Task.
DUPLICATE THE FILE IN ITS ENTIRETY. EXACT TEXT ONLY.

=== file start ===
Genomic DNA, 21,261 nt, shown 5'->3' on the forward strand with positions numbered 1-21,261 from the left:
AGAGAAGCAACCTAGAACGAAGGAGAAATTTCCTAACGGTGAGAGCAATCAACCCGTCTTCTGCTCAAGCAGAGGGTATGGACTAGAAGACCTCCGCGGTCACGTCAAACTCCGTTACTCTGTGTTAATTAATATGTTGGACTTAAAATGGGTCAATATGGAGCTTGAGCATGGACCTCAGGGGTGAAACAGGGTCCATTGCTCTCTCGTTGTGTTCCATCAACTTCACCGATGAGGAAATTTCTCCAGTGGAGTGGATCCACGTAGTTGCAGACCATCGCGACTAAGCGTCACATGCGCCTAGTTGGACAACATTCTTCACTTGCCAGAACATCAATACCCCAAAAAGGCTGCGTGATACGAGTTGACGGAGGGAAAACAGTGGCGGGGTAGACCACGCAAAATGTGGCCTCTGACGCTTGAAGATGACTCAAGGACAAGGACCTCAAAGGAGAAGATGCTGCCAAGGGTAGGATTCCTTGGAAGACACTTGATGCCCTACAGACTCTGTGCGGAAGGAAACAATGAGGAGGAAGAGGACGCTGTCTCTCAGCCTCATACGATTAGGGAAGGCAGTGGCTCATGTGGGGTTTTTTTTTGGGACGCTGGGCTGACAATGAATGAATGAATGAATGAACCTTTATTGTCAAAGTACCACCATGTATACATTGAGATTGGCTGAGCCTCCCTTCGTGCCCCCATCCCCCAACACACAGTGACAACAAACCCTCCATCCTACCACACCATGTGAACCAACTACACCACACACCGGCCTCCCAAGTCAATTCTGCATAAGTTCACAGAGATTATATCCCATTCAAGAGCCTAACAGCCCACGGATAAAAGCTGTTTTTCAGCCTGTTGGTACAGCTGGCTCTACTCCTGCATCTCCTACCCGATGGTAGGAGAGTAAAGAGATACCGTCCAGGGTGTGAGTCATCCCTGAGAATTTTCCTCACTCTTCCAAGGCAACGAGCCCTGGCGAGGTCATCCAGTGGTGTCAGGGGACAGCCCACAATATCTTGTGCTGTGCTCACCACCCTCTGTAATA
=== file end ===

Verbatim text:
Genomic DNA, 21,261 nt, shown 5'->3' on the forward strand with positions numbered 1-21,261 from the left:
AGAGAAGCAACCTAGAACGAAGGAGAAATTTCCTAACGGTGAGAGCAATCAACCCGTCTTCTGCTCAAGCAGAGGGTATGGACTAGAAGACCTCCGCGGTCACGTCAAACTCCGTTACTCTGTGTTAATTAATATGTTGGACTTAAAATGGGTCAATATGGAGCTTGAGCATGGACCTCAGGGGTGAAACAGGGTCCATTGCTCTCTCGTTGTGTTCCATCAACTTCACCGATGAGGAAATTTCTCCAGTGGAGTGGATCCACGTAGTTGCAGACCATCGCGACTAAGCGTCACATGCGCCTAGTTGGACAACATTCTTCACTTGCCAGAACATCAATACCCCAAAAAGGCTGCGTGATACGAGTTGACGGAGGGAAAACAGTGGCGGGGTAGACCACGCAAAATGTGGCCTCTGACGCTTGAAGATGACTCAAGGACAAGGACCTCAAAGGAGAAGATGCTGCCAAGGGTAGGATTCCTTGGAAGACACTTGATGCCCTACAGACTCTGTGCGGAAGGAAACAATGAGGAGGAAGAGGACGCTGTCTCTCAGCCTCATACGATTAGGGAAGGCAGTGGCTCATGTGGGGTTTTTTTTTGGGACGCTGGGCTGACAATGAATGAATGAATGAATGAACCTTTATTGTCAAAGTACCACCATGTATACATTGAGATTGGCTGAGCCTCCCTTCGTGCCCCCATCCCCCAACACACAGTGACAACAAACCCTCCATCCTACCACACCATGTGAACCAACTACACCACACACCGGCCTCCCAAGTCAATTCTGCATAAGTTCACAGAGATTATATCCCATTCAAGAGCCTAACAGCCCACGGATAAAAGCTGTTTTTCAGCCTGTTGGTACAGCTGGCTCTACTCCTGCATCTCCTACCCGATGGTAGGAGAGTAAAGAGATACCGTCCAGGGTGTGAGTCATCCCTGAGAATTTTCCTCACTCTTCCAAGGCAACGAGCCCTGGCGAGGTCATCCAGTGGTGTCAGGGGACAGCCCACAATATCTTGTGCTGTGCTCACCACCCTCTGTAATA